Driverless cars will take away jobs, won’t allow these in India: Nitin Gadkari

Elon Musk may believe that driverless cars are inevitable in the future but is India ready to take the leap? Even as the world debates on the viability and safety of cars that drive themselves, Nitin Gadkari, Union Minister of Road Transport and Highways, has emphatically said that such technology won’t be allowed in India.

File photo: A Waymo autonomous vehicle turns onto Octavia Street from Oak Street in San Francisco. (AFP)

Addressing concerns over road safety at the Zero Mile Samvad hosted by IIM Nagpur, Gadkari slammed the door shut on autonomous or self-driving vehicles. “I will never allow driverless cars to come into India because it will take away the jobs of several drivers and I will not let that happen,” he said. “The technology is meant for countries with small population but not India.”

Highlighting how around 80 lakh drivers will lose jobs if autonomous cars are permitted to operate in India at some point in time in the future, Gadkari minced no words in expressing his opinion. “I said in the US itself that I will not allow driverless cars in India at any cost. This is because in our country, a large number of people work as drivers….driverless cars will, therefore, snatch their jobs.”

Also Read : Gadkari postpones target to reduce road accidents in India by half

Although significant, this is not the first time that Gadkari has expressed his serious reservations against the possibility of allowing autonomous vehicles in India. In the past – July of 2017 and December of 2019, he had pointed to similar reasons for being against the idea of autonomous vehicles in the country.

What are autonomous vehicles and are they safe?

Autonomous vehicles are capable of driving themselves which means that human intervention is either limited or negated entirely. While it would obviously impact those who drive for a living, scores of people and agencies across the world have even expressed their doubts on letting machines operate independent of human intervention.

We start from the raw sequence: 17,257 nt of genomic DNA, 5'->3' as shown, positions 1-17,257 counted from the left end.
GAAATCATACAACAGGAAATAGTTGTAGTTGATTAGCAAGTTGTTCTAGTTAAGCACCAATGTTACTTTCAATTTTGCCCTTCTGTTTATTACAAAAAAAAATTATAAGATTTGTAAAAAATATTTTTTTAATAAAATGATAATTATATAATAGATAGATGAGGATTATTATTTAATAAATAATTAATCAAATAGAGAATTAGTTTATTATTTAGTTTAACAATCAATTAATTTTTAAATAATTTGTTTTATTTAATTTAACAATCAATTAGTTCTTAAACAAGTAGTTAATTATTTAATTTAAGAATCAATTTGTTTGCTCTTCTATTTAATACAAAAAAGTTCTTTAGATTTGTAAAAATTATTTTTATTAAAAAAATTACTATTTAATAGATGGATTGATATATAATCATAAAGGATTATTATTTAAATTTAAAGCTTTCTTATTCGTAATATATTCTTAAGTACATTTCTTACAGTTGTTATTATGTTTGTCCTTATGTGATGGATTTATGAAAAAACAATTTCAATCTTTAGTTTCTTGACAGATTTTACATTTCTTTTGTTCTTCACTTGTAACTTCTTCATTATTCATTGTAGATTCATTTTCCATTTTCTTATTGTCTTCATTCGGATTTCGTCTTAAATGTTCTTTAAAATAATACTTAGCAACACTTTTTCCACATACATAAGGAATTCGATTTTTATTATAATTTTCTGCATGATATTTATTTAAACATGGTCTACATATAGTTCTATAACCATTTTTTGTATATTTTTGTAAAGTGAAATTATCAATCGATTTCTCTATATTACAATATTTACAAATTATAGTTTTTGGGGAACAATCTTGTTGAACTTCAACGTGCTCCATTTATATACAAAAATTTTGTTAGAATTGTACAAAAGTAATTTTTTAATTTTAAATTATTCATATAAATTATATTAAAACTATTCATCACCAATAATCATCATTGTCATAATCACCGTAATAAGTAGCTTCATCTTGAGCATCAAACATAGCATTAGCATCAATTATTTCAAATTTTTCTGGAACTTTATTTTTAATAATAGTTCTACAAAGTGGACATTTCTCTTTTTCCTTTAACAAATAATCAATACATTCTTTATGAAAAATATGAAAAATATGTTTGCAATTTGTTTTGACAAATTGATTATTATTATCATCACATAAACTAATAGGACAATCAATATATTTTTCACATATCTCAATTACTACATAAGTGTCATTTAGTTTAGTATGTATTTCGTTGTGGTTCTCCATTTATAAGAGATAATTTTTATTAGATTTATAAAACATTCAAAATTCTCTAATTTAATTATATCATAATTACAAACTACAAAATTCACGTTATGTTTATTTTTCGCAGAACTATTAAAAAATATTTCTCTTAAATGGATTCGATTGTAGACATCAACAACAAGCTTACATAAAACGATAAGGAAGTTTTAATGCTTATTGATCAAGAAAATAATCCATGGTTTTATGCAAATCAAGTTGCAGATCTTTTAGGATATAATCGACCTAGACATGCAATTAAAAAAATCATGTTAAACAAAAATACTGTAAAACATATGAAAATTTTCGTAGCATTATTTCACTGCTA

Autonomous vehicles
File photo: A protester holds a sign during a demonstration outside of the California Public Utilities Commission. Many here have been vehemently against experimental autonomous taxis operating on California roads saying jobs and safety are at stake. (Getty Images via AFP)

Autonomous vehicles make use of a number of cameras, sensors and radars to navigate actual public roads. ADAS or Advanced driver assistance systems have become increasingly common in cars of today – even many on Indian roads. The Society of Automotive Engineers (SAE) defines six levels of ADAS – from zero (entirely manual) to five (entirely autonomous).

At present, Level 1 and Level 2 ADAS systems are in place on a number of new cars in India. While the former allows for a single automated system – say, cruise control, the Level 2 system allows a vehicle to perform steering and acceleration adjustments on its own while requiring human attention and intervention if and when required. Level 3 is when a vehicle starts to assess environmental conditions like other cars, obstructions etc. Level 4 is when the vehicle is allowed to perform all driving tasks on its own and required Geofencing. Human override is permitted at all of these levels but at the highest Level 5, the vehicle operates itself on its own with no human intervention or attention required.

But at any level, is autonomous drive technology safe? Tesla is leading the charge with its AutoPilot system with CEO Musk claiming the technology negates possibility of human errors. But the company recently also issued a recall order for around two million of its electric vehicles to check a potential flaw with the same system. Many other manufacturers are also experimenting with a wide variety of systems but none have yet managed to get regulatory approvals anywhere in the world.

First Published Date: 19 Dec 2023, 08:51 AM IST

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